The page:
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Wyoming's Congressional Delegation Pleased By EPA Rollbacks…Others Are Concerned

Bob Beck

The EPA’s announcement that it’s rolling back an Obama-era rule to expand regulations on the nation’s waters and streams is being cheered by Wyoming lawmakers who now are offering input on how to rewrite it.

Farmers and ranchers across Wyoming were up in arms over the regulation commonly referred to as the Waters of the U.S. rule. It would have expanded the scope of what the EPA and other federal agencies regulate, which had many fearing the government would be monitoring dry stream beds and puddles. Wyoming Senator John Barrasso praised the move.

“You know in the past the federal government has tried to take over all the water. I think we do a great job in Wyoming, in protecting our waters, in protecting our environment and doing it in a way that shows proper respect for our environment as well as allows for multiple uses of the land. That’s the history of Wyoming: We want clean air, we want clean water, we want clean land. And we do it very well.”

But now the agency has to come up with a new rule to replace the Obama-era one. As Barrasso hopped on one of the trains underneath the Capitol, he explained he wants to make sure the rule remains laser focused.

“There is a federal role and it has to do with truly navigable waters. And the people of Wyoming know what we mean when we talk about navigable waters. But this effort previously by the Obama administration to take control over all waters was really harmful to Wyoming – to agriculture, but also to other folks who use the land.”


I don't think frankly that you need an EPA period. When you've got the states themselves and 98 percent of the environmental regulation being done effectively at the state level that's where it ought to be. - Wyoming Congresswoman Liz Cheney

But now we’re all in a waiting period to see what the EPA will offer as a replacement rule. Wyoming Congresswoman Liz Cheney said that should be easy.

“Well, I’d like to see them at a minimum go back to the notion of navigable waterways and not have the kind of expansive definition we saw in the last administration.”

But Democrats say the EPA and many in the public are overreacting. Arizona’s Raul Grijalva is the top Democrat on the Natural Resources Committee.

“They’re making it a conspiracy which it isn’t and unwinding it also effects management, protective issues that are involved.”

Democrats say unwinding the rule is a part of a dangerous trend during the Trump-era. After already pulling the U.S. out of the Paris Climate Agreement, the administration also announced this week it’s barring some scientists from serving the EPA in an advisory capacity if they received EPA funded grants during their careers. Grijalva said it’s a dangerous trend.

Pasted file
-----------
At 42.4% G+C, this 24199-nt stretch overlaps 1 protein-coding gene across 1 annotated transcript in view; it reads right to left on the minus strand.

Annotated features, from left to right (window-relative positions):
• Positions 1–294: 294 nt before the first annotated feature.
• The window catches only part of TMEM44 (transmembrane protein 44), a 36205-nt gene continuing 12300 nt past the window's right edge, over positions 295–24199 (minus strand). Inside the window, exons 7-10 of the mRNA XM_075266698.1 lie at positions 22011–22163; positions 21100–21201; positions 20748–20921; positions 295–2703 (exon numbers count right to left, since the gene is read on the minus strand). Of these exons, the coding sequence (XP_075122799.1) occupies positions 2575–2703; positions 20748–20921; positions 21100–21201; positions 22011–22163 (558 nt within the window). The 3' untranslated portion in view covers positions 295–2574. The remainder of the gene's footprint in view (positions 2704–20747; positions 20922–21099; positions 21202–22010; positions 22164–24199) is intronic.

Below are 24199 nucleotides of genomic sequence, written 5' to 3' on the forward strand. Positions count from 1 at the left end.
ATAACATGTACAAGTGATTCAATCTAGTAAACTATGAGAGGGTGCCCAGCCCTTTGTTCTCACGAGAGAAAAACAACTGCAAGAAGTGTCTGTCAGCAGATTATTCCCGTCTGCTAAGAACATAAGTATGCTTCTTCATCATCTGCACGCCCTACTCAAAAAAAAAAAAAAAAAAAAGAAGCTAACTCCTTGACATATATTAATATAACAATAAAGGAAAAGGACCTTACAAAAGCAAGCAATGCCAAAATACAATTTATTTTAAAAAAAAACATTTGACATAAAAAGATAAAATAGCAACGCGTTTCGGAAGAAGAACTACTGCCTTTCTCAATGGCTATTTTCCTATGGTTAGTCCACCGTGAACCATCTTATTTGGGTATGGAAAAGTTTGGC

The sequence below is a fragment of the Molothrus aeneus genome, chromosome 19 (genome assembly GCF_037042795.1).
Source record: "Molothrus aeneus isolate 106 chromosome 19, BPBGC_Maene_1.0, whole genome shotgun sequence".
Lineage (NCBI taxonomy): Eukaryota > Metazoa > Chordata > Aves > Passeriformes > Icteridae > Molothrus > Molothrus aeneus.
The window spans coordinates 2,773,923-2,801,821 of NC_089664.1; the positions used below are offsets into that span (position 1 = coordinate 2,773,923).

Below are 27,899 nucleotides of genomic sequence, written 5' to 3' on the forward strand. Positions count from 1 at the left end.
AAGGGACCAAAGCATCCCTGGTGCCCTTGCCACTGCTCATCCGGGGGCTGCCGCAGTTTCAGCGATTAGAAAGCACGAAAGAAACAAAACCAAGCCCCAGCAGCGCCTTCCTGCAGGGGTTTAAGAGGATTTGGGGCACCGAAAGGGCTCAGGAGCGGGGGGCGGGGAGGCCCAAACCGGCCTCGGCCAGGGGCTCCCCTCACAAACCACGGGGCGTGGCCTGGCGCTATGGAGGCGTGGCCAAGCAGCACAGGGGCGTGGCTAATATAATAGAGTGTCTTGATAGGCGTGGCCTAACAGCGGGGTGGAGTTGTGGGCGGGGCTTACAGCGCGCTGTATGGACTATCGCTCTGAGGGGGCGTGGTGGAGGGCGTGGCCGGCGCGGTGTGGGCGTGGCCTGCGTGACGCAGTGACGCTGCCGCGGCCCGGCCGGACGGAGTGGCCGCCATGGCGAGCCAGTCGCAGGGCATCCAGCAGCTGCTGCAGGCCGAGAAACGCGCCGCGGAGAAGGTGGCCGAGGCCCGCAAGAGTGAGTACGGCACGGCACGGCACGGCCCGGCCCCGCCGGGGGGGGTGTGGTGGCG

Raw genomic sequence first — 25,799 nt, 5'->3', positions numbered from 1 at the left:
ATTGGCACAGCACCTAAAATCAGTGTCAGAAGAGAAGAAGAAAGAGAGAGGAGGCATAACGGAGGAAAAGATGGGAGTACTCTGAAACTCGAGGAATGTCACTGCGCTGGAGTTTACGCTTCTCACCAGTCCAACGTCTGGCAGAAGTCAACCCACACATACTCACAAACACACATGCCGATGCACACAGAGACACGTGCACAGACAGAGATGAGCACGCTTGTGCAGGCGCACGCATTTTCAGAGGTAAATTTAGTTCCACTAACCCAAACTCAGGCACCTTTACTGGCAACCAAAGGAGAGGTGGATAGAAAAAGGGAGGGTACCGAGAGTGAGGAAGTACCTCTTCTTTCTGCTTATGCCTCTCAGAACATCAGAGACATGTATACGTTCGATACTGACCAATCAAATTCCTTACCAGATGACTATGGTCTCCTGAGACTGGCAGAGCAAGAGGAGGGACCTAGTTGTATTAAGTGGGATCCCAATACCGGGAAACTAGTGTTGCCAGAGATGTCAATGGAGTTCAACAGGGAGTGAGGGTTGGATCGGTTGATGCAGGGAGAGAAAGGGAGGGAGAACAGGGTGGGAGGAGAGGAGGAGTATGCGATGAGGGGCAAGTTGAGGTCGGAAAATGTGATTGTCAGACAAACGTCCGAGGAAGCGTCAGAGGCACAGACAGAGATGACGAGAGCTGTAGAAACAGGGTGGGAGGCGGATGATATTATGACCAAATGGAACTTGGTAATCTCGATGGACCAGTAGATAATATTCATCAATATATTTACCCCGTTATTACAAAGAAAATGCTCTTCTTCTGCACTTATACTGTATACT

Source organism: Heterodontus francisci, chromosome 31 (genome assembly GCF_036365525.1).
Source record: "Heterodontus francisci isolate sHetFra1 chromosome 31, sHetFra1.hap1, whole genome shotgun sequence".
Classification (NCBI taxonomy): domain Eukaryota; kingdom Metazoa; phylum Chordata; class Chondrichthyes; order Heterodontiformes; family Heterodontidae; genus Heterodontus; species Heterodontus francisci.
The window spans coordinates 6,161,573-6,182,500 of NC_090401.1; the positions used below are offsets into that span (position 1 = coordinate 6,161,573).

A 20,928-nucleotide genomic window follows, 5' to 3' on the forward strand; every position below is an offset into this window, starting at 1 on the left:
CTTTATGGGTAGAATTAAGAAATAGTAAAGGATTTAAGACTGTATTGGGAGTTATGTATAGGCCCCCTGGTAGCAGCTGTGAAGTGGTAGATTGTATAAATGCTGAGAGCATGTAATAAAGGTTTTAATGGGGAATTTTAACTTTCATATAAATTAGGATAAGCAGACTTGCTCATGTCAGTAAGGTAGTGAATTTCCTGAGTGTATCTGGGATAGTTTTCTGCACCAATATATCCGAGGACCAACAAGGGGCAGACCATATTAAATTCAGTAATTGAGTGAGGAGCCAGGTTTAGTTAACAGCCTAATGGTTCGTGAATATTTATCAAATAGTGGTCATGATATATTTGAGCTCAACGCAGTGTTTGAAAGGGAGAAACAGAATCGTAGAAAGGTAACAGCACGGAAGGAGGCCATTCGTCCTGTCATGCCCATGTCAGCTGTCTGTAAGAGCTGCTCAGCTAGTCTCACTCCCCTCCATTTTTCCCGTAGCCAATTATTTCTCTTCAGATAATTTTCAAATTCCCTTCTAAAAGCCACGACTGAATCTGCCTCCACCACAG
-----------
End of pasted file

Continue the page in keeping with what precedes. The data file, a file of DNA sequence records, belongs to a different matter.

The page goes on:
“It goes against science. It continues that campaign to effectively limit and marginalize science and fact in a department that relies on science and fact to protect the American public and their public health. It is an industry giveaway and the people that are replacing them with are all coming from industry.”

While EPA Administrator Scott Pruitt enacted the new rule for scientists no such prohibition came on people involved in energy or other industries who he wants to put on the advisory panel. Cheney lauds the move by Pruitt.

“I think now we’ve got a huge amount of redundant regulation that’s unnecessary, so I’m very optimistic and heartened by the steps we’ve seen Pruitt begin to take across the board.”

Cheney goes farther than Pruitt and sides with about seven House Republicans who want to completely disband the EPA.

"I don’t think frankly that you need an EPA period. When you've got the states themselves and 98 percent of the environmental regulation being done effectively at the state level that's where it ought to be."


Rank and file Republicans know their party leaders would never bring a bill to the floor to disband the EPA, but Democrats say they’ve been concerned with Pruitt because the former Oklahoma attorney general was known for suing the agency he now runs. Virginia Democrat Don Beyer said Pruitt seems to be dismantling the agency from within.

“I think it was the worst case of putting the fox in charge of the henhouse. It’s very much in his economic interest, the economic interest of the state he represented to try to kill anything related to climate change and just in general to deregulate our protection of the environment. And, unfortunately, he’s in the best position to do it.”

But Cheney and Republicans brush aside the criticisms from the minority party on everything from the Waters of the U.S. rule to pulling out of the Paris Climate Agreement.

“I’m sure the Democrats don’t like what’s happening but the Democrats lost the election for a reason. And they lost because people in states like Wyoming are absolutely fed up with an EPA that was not regulating the environment, not doing things to improve the environment but was targeted on killing key industries like the fossil fuel and the coal industry, so I feel really good about the fact we’ve taken important steps moving away from that,” said Cheney.

Based on Capitol Hill, Matt Laslo is a reporter who has been covering campaigns and every aspect of federal policy since 2006. While he has filed stories for NPR and more than 40 of its affiliates, he has also written for Rolling Stone, The Atlantic, Campaigns and Elections Magazine, The Daily Beast, The Chattanooga Times Free Press, The Guardian, The Omaha World-Herald, VICE News and Washingtonian Magazine.

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